During the 1930s, Americans’ main method of escape from war and poverty was radio. From thrilling mysteries to international news coverage, radio entertained and informed the American population like never before.
Score from the experts at Killer Infographics
Visual Communication - 65%
Design - 85%
Content/Script - 80%
Usability - 85%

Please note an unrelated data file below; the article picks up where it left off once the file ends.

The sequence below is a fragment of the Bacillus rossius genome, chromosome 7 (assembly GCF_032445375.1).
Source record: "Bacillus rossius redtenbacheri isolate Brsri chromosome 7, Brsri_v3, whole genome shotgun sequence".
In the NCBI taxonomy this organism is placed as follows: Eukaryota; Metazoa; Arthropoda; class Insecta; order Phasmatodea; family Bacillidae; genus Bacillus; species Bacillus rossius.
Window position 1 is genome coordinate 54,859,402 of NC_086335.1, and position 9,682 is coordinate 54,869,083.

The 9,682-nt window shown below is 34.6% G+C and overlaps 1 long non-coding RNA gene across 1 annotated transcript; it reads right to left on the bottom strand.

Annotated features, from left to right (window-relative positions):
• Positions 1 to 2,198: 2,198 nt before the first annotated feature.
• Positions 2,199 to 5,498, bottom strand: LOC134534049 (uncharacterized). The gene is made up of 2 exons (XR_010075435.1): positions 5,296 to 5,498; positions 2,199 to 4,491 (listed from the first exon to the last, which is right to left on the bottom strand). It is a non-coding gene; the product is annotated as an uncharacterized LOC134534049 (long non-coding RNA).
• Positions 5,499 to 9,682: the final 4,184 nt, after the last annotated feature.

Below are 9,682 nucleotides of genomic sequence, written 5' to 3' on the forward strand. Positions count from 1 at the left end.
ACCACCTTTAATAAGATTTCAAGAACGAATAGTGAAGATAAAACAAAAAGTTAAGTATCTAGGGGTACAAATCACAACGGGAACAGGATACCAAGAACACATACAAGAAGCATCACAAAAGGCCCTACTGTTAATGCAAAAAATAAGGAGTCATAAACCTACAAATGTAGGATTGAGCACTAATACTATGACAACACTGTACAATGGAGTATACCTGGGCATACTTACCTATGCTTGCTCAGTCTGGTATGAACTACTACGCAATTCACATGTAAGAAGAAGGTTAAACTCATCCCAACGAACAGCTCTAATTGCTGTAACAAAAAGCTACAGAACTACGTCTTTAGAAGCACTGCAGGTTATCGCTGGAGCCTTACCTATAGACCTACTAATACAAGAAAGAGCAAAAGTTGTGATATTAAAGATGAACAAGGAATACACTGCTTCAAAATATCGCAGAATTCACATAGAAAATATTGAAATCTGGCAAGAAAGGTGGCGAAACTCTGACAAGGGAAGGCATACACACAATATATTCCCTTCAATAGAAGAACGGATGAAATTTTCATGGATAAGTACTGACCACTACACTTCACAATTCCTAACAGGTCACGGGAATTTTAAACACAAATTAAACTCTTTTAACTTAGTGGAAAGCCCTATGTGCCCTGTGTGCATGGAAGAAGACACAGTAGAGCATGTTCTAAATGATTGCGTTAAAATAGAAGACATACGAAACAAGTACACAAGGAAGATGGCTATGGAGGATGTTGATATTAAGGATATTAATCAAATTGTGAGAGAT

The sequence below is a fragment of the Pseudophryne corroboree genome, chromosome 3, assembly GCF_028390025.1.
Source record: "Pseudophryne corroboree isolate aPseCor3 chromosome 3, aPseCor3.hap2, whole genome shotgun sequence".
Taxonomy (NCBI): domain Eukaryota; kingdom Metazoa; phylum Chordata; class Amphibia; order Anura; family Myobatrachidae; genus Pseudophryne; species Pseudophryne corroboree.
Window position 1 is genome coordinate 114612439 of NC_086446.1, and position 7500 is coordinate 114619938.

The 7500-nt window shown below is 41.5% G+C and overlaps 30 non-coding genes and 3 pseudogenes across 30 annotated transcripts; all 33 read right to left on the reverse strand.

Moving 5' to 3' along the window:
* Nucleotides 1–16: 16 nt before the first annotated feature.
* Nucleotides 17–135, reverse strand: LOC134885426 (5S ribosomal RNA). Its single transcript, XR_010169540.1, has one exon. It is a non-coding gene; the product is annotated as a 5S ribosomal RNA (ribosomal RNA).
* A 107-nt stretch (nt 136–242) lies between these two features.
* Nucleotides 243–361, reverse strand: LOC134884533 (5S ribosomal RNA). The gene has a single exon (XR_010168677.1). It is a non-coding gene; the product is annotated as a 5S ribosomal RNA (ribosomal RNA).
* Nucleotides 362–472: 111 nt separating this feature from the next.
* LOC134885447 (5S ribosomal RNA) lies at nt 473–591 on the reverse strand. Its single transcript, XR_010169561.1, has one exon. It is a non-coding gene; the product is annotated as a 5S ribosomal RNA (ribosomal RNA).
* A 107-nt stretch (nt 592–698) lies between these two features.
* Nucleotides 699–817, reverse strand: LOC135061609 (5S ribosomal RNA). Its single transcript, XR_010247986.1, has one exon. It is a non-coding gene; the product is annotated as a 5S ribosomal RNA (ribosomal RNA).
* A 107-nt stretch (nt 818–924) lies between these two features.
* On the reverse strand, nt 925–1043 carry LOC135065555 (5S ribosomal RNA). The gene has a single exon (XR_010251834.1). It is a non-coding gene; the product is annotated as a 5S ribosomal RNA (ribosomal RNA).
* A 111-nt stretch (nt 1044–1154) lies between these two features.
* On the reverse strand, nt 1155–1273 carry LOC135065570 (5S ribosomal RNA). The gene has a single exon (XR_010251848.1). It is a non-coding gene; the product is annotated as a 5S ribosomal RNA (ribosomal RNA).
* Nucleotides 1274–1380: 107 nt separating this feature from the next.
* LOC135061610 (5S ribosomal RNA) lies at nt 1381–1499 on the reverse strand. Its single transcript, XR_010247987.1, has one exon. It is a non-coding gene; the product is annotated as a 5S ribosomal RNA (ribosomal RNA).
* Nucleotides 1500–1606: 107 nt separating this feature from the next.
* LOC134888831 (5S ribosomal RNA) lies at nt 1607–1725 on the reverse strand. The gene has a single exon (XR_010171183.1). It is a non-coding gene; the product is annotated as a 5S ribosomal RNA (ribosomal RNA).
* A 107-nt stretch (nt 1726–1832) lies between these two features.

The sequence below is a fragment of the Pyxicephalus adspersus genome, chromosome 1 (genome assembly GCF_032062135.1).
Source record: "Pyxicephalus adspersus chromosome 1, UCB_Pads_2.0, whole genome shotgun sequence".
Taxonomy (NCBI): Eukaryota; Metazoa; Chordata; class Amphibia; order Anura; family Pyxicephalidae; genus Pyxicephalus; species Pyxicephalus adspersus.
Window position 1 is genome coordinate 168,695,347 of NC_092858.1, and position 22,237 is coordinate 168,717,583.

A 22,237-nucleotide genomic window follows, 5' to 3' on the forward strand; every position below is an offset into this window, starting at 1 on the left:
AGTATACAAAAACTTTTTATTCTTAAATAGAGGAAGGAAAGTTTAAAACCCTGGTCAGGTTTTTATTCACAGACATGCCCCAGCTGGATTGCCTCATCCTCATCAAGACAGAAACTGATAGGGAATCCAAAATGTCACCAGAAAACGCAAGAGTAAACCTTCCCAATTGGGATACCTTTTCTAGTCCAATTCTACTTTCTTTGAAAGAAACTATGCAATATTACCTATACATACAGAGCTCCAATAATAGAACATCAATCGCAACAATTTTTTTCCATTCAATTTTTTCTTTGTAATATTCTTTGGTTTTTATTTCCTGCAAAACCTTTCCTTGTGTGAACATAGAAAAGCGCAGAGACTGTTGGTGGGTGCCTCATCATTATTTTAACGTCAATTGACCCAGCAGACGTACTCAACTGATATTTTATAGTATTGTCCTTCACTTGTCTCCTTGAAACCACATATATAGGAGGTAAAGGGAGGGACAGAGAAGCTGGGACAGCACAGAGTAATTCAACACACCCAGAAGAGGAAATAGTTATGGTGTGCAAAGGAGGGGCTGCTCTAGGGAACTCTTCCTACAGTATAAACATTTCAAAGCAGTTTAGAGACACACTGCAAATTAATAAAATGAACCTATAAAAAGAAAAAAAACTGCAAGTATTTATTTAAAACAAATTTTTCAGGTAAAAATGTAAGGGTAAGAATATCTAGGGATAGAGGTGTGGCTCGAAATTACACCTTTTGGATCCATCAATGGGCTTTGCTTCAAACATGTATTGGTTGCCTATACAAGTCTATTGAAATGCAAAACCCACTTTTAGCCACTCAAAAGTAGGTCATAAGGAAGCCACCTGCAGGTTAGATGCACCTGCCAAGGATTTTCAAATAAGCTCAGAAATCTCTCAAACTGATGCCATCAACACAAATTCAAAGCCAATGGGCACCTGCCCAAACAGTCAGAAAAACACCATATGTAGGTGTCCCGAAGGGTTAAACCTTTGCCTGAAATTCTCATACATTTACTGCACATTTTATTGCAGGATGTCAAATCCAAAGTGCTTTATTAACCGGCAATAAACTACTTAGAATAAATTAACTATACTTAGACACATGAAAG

This infographic uses a classic aesthetic hearkening back to the 1920s and 30s to set the stage for its subject of radio in that era. A hero image of an old radio aligns with the title to set viewers up with an understanding of the topic right away. While some creative use of data visualization is employed, there are a few key mistakes to look out for — such as using 2 different buildings in "Radio Ownership" because each would have disparate volumes and different roof shapes, which impacts the brain's perception of the height difference (the only metric the visual is trying to show). In another example, a donut chart is used to show a percentage decrease — a bar chart or line graph would be more appropriate to show this. And any time a quantagram is used (like in the 2.5 million people stat), the icon should be a 1-to-1 ratio to be truest to the information and most easily, instinctively understood; a number like 2.5 million is too big to show with a quantagram for that reason. However, the design is attractive and the information is interesting. We'd give this a C+ overall.